After a tense afternoon of votes stretched into the evening, the Senate passed its financial-reform legislation, setting the stage for negotiations with the House to craft a final package that will be voted on once more by both chambers before arriving on President Obama's desk.
After the Democrats, joined by three Republicans, successfully overcame efforts to block a vote on the bill in the afternoon, 30 hours were allotted before final passage -- unless Republicans could be convinced to dispense with the debate and any additional amendments.
Particularly at stake was an amendment from Sam Brownback to exempt auto dealers from consumer regulation and another amendment proposed by Sens. Merkley and Levin to strengthen a measure already in the bill to limit the kinds of risky business banks can engage in.
While the Merkley-Levin amendment could not be voted on post-cloture due to a technicality, in a clever bit of legislative jujitsu, the two attached their amendment to Brownback's as a second-order amendment, meaning that both would have to be voted on together to enter the bill. Reformers opposed Brownback and supported Merkley-Levin, but could at least see stronger restrictions on Wall Street if Brownback succeeded.
Republicans, however, proved reluctant to force another symbolic vote that would reveal their support of Wall Street. Brownback pulled his amendment, leading to an agreement on how to proceed: After a procedural objection from Republicans that required 60 votes to set aside, voting for final passage began at approximately 8:45. The bill passed 59-39; Democrats Maria Cantwell and Russ Feingold registered their opposition from the left after amendments to strengthen the bill were left to languish, while four Republicans -- Chuck Grassley, Susan Collins, Olympia Snowe, and Scott Brown -- crossed the aisle to support the bill. (Two senators, Robert Byrd and Arlen Specter, did not vote.)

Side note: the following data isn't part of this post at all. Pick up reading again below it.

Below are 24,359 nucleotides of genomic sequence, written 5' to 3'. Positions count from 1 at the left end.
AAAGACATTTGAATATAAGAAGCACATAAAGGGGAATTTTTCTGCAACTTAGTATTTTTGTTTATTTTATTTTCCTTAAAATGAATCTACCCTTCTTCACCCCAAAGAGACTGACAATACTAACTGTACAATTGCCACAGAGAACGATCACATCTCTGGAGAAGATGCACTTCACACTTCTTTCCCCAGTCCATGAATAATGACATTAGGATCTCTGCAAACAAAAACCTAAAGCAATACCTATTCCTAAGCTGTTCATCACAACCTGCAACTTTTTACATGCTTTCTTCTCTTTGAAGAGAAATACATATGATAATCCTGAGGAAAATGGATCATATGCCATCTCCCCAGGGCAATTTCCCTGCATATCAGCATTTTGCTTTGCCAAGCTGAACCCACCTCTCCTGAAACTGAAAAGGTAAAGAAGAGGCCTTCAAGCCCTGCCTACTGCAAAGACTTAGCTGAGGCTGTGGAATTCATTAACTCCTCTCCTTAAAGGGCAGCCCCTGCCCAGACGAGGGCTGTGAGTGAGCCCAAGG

Afterward, Democratic members congratulated each other and Banking Committee Chair Chris Dodd, who has aggressively managed this bill on the floor for nearly a month. At a press conference following passage, Harry Reid lauded his colleagues and the four Republicans who supported the bill while criticizing the rest of the GOP caucus in campaign terms -- "For those who wanted to protect Wall Street, it didn't work."
On Monday, the Senate will choose its representatives for a conference committee to reconcile the differences between their bill and the House version, which passed under the management of House Financial Services Committee Chairman Barney Frank in December. While the two are not radically different, key disagreements will arise regarding loopholes in consumer protection, a plan to force major banks to divest their derivatives trading desks (which has divided even reformers), restrictions on bank size and scope, and the details of regulatory reorganization.
Lobbyists, reform advocates and legislators from both parties will still have a venue to struggle over the shape of the ultimate law while the Democrats strive to maintain a filibuster-proof majority behind the bill in the Senate. Dodd and Frank anticipate a final vote sometime before July 4.
While this legislation is undoubtedly stronger than many observers anticipated and a major step toward reform, it has also left some progressives with a bitter taste in their mouth -- notably Cantwell and Feingold, who opposed the bill -- but also Sen. Ted Kaufman, whose amendment to cap the size of the banks was defeated early. While he supported the bill, Kaufman issued a statement lamenting that it was not stronger and urged his colleagues to consider size restrictions "before another financial crisis -- like the one unfolding today in Europe -- visits our shores."
I'll have more thoughts on the substance and importance of this legislation in the morning, but it's safe to say that tonight legislators took a major step toward the largest overhaul of our financial system since Roosevelt's New Deal.
"Tonight is another historic moment," Democratic Whip Dick Durbin said after the final vote. "We've made certain that we learned the lesson of this recession."
-- Tim Fernholz
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